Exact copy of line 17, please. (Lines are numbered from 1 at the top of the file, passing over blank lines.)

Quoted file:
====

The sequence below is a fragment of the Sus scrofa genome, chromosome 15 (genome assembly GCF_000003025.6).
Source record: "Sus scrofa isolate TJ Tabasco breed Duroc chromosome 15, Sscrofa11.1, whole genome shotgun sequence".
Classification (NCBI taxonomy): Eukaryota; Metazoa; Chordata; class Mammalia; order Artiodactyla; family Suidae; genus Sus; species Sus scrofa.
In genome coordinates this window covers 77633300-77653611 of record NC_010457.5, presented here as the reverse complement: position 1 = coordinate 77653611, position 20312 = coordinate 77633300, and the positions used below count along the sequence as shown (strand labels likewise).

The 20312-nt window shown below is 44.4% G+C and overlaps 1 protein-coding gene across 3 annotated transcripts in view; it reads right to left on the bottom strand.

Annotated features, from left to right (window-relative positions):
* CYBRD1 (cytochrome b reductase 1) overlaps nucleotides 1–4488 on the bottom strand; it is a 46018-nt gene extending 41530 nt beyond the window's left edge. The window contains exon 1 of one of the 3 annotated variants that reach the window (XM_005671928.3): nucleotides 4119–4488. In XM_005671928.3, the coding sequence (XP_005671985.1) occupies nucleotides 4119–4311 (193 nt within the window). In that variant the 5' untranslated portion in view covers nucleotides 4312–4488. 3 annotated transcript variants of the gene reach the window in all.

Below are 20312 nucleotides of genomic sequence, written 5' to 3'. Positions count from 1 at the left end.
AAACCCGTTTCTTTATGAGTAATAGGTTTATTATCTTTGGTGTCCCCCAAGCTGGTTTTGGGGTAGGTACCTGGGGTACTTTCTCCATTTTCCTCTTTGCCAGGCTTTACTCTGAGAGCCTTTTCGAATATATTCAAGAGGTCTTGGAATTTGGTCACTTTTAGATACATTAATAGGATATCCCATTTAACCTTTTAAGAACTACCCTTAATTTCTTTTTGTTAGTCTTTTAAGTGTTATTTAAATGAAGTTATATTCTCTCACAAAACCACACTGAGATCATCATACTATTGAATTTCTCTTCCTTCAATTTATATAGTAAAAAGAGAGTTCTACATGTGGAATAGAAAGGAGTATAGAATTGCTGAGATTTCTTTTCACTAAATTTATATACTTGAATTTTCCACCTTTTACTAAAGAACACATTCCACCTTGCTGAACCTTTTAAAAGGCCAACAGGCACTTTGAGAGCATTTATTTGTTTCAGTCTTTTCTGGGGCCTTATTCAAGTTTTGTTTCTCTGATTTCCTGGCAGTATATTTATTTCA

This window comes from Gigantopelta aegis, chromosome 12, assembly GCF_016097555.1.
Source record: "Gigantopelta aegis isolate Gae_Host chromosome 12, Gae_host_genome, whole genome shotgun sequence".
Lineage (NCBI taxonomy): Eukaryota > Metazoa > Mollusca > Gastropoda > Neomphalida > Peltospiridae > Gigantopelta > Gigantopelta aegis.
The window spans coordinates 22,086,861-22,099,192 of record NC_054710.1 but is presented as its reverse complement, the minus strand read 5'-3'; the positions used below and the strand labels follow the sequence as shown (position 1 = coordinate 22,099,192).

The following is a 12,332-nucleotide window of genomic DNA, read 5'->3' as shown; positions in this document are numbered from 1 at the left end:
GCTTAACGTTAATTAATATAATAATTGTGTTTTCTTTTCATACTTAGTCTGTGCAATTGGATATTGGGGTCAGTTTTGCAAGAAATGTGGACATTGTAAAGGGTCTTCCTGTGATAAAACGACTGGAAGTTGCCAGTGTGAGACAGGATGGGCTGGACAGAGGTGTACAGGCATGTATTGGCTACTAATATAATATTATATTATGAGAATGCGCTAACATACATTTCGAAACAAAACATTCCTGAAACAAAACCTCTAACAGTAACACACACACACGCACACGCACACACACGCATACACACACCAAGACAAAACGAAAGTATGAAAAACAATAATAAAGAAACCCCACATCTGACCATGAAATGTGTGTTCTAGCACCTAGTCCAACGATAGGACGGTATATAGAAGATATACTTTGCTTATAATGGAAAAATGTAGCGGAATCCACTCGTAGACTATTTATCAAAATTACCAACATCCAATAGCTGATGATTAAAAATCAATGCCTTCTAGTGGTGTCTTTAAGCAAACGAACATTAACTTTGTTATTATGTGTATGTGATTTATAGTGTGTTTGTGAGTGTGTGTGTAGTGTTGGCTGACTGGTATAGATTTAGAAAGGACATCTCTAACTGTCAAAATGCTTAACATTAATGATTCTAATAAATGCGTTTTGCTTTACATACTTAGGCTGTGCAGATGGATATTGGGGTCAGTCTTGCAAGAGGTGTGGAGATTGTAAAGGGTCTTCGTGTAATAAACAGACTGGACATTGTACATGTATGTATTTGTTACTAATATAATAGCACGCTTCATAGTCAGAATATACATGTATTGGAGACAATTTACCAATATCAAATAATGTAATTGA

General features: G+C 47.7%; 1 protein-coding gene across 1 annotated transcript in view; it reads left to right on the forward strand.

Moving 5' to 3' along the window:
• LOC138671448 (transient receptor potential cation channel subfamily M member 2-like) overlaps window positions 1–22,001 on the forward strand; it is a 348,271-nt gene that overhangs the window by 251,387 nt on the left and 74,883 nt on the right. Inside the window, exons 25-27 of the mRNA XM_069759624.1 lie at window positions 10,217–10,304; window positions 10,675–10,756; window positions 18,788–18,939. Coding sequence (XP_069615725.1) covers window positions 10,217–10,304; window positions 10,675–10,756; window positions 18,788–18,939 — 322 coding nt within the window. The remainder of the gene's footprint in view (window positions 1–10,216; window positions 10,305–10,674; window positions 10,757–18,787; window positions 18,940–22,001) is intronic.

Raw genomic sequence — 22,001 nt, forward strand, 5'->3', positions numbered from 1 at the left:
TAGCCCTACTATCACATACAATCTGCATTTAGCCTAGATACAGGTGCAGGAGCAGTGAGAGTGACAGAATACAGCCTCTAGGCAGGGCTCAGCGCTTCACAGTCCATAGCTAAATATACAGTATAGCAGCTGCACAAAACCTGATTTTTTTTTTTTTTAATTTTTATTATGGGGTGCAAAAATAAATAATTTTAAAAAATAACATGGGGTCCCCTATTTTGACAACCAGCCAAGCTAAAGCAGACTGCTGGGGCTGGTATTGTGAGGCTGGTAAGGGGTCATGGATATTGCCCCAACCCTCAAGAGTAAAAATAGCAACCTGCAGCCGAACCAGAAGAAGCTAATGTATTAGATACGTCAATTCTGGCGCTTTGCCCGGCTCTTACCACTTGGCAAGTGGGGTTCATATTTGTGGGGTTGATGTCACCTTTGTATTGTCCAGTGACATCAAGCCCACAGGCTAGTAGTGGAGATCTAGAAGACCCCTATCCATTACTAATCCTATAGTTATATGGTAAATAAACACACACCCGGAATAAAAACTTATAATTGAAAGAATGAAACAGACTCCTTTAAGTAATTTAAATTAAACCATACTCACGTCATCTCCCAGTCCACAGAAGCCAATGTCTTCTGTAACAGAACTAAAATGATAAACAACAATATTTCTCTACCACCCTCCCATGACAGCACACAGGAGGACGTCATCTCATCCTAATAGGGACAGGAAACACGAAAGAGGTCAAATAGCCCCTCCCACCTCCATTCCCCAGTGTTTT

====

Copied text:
Moving 5' to 3' along the window: